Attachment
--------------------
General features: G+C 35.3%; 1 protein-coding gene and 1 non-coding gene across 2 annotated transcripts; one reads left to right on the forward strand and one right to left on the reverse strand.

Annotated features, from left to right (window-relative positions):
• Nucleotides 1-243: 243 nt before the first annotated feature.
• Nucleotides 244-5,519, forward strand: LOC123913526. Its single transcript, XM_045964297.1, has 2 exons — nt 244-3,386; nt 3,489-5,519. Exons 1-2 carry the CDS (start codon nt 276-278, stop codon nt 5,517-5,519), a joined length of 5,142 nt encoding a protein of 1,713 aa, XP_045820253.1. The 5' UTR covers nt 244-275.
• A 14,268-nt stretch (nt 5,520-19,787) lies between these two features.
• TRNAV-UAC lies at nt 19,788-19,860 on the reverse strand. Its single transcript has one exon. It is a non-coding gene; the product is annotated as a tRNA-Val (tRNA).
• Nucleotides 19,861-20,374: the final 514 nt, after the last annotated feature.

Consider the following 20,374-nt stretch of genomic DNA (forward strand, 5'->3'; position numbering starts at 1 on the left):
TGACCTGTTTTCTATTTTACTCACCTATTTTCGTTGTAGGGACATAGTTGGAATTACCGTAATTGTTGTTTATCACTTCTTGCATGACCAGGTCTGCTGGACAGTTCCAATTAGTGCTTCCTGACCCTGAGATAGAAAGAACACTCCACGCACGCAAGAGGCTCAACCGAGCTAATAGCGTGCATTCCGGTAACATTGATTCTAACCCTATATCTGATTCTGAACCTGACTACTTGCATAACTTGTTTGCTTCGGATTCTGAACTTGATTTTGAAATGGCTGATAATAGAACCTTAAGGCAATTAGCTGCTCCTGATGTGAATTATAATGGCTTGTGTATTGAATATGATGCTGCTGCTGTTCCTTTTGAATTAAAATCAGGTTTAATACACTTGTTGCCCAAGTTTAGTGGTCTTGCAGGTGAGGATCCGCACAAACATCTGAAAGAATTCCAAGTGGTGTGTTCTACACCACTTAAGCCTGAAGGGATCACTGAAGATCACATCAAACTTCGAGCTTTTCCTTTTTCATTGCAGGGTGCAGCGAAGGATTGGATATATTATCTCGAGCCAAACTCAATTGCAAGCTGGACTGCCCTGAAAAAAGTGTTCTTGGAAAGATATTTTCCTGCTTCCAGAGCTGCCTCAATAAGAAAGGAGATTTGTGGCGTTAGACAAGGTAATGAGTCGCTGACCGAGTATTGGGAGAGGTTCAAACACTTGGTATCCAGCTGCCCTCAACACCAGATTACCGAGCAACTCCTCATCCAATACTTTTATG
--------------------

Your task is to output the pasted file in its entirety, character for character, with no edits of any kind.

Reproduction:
General features: G+C 35.3%; 1 protein-coding gene and 1 non-coding gene across 2 annotated transcripts; one reads left to right on the forward strand and one right to left on the reverse strand.

Annotated features, from left to right (window-relative positions):
• Nucleotides 1-243: 243 nt before the first annotated feature.
• Nucleotides 244-5,519, forward strand: LOC123913526. Its single transcript, XM_045964297.1, has 2 exons — nt 244-3,386; nt 3,489-5,519. Exons 1-2 carry the CDS (start codon nt 276-278, stop codon nt 5,517-5,519), a joined length of 5,142 nt encoding a protein of 1,713 aa, XP_045820253.1. The 5' UTR covers nt 244-275.
• A 14,268-nt stretch (nt 5,520-19,787) lies between these two features.
• TRNAV-UAC lies at nt 19,788-19,860 on the reverse strand. Its single transcript has one exon. It is a non-coding gene; the product is annotated as a tRNA-Val (tRNA).
• Nucleotides 19,861-20,374: the final 514 nt, after the last annotated feature.

Consider the following 20,374-nt stretch of genomic DNA (forward strand, 5'->3'; position numbering starts at 1 on the left):
TGACCTGTTTTCTATTTTACTCACCTATTTTCGTTGTAGGGACATAGTTGGAATTACCGTAATTGTTGTTTATCACTTCTTGCATGACCAGGTCTGCTGGACAGTTCCAATTAGTGCTTCCTGACCCTGAGATAGAAAGAACACTCCACGCACGCAAGAGGCTCAACCGAGCTAATAGCGTGCATTCCGGTAACATTGATTCTAACCCTATATCTGATTCTGAACCTGACTACTTGCATAACTTGTTTGCTTCGGATTCTGAACTTGATTTTGAAATGGCTGATAATAGAACCTTAAGGCAATTAGCTGCTCCTGATGTGAATTATAATGGCTTGTGTATTGAATATGATGCTGCTGCTGTTCCTTTTGAATTAAAATCAGGTTTAATACACTTGTTGCCCAAGTTTAGTGGTCTTGCAGGTGAGGATCCGCACAAACATCTGAAAGAATTCCAAGTGGTGTGTTCTACACCACTTAAGCCTGAAGGGATCACTGAAGATCACATCAAACTTCGAGCTTTTCCTTTTTCATTGCAGGGTGCAGCGAAGGATTGGATATATTATCTCGAGCCAAACTCAATTGCAAGCTGGACTGCCCTGAAAAAAGTGTTCTTGGAAAGATATTTTCCTGCTTCCAGAGCTGCCTCAATAAGAAAGGAGATTTGTGGCGTTAGACAAGGTAATGAGTCGCTGACCGAGTATTGGGAGAGGTTCAAACACTTGGTATCCAGCTGCCCTCAACACCAGATTACCGAGCAACTCCTCATCCAATACTTTTATG